50th Commemoration of May 4, 1970
October 18, 2019
Dear Members of the Kent State University Community,
The yearlong 50th commemoration of the May 4, 1970, shootings at Kent State is well underway. Just a few of the many highlights thus far include historian and alumnus Thomas Grace’s stirring opening keynote speech on July 31, part of an educators summit for Ohio middle and high school teachers; the Sept. 19 launch of a memoir by nationally acclaimed photographer and alumnus Howard Ruffner, which tells the compelling story of May 4 as well as a generation; and “Commemorating Violent Conflicts and Building Sustainable Peace” on Oct. 24-26, the first of several global and national conferences hosted by or featuring Kent State this year. By the end of the spring semester, we will have held more than 100 events, speakers, programs and exhibits providing greater insight into the history of May 4, 1970, its meaning today and its lessons for the future.
If you have not done so already, I encourage you to visit the 50th commemoration website and to attend one of the many upcoming events. Please check back often for updates as we continue to release new events and information.
Landrieu to Headline May 4 Speaker Series
One powerful lesson that we have learned from May 4 is the danger of polarization and poisoned discourse. Much of the year’s programming focuses on this central theme, which is why I am excited to welcome Mitch Landrieu, one of the most powerful and leading voices about the danger of polarization and the impact of reconciliation.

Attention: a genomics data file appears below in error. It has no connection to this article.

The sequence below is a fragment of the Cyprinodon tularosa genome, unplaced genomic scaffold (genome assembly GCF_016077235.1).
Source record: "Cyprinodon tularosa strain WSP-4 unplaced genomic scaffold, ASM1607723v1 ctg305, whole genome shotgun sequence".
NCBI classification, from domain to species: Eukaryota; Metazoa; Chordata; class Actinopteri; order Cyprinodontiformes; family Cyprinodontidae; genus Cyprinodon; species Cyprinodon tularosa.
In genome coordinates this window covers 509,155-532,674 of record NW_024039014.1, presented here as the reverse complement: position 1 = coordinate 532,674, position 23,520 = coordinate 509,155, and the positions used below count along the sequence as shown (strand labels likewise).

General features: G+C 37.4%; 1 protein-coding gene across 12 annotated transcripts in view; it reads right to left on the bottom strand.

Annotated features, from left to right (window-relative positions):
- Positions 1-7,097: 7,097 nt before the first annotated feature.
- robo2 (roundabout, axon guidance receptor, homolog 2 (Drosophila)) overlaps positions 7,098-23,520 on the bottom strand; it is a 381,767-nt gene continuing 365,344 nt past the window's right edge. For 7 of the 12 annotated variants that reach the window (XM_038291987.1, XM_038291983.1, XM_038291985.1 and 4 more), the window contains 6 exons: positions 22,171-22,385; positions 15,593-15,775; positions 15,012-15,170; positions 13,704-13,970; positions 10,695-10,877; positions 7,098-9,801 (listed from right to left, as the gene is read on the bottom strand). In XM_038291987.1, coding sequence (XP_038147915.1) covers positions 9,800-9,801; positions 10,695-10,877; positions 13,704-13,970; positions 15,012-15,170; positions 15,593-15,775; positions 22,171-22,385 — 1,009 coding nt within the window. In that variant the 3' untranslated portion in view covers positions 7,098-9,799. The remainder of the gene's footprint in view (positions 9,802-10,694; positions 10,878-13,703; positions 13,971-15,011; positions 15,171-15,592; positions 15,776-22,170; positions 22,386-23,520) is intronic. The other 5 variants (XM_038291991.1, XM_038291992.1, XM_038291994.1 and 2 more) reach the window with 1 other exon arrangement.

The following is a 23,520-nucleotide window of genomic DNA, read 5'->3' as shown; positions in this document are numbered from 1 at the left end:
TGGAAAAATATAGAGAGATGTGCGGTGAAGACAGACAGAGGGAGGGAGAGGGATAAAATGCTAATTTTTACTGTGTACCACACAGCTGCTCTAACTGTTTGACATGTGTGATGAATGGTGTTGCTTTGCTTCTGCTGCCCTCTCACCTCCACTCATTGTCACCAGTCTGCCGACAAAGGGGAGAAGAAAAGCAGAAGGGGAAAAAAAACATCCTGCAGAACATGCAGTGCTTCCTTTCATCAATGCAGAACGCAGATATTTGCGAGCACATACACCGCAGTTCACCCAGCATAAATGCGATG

Mr. Landrieu is the former mayor of New Orleans and a New York Times bestselling author. He gained national prominence for his powerful and historic decision to take down four Confederate monuments in New Orleans. Mayor Landrieu’s courage and leadership during turbulent times earned him the prestigious John F. Kennedy Profile in Courage Award.
Mitch Landrieu will speak Tuesday, Nov. 19, as part of the university’s May 4 Speakers Series. Admission will be free, and details about the event and tickets will be announced next week.
50th Commemoration Weekend, May 1-4, 2020
Planning continues for the 50th Commemoration Weekend, details of which we will be announcing within the next few weeks. Weekend events will begin at noon, Friday, May 1, 2020, and continue through the end of the traditional noon commemoration ceremony on Monday, May 4, 2020. As you will see, the 50th Commemoration Weekend will include exciting and extraordinary featured speakers and panel discussions, exhibits and performances, and revered traditions, such as the candlelight walk and vigil.
I thank all of you who have contributed to this meaningful and sustained observance through your planning, execution and attendance. Collectively, we are demonstrating that the legacy of May 4, 1970, can help reduce the growing polarization in society and inspire new generations of students to become positive community voices who are civilly engaged and advocates for peaceful conflict resolution.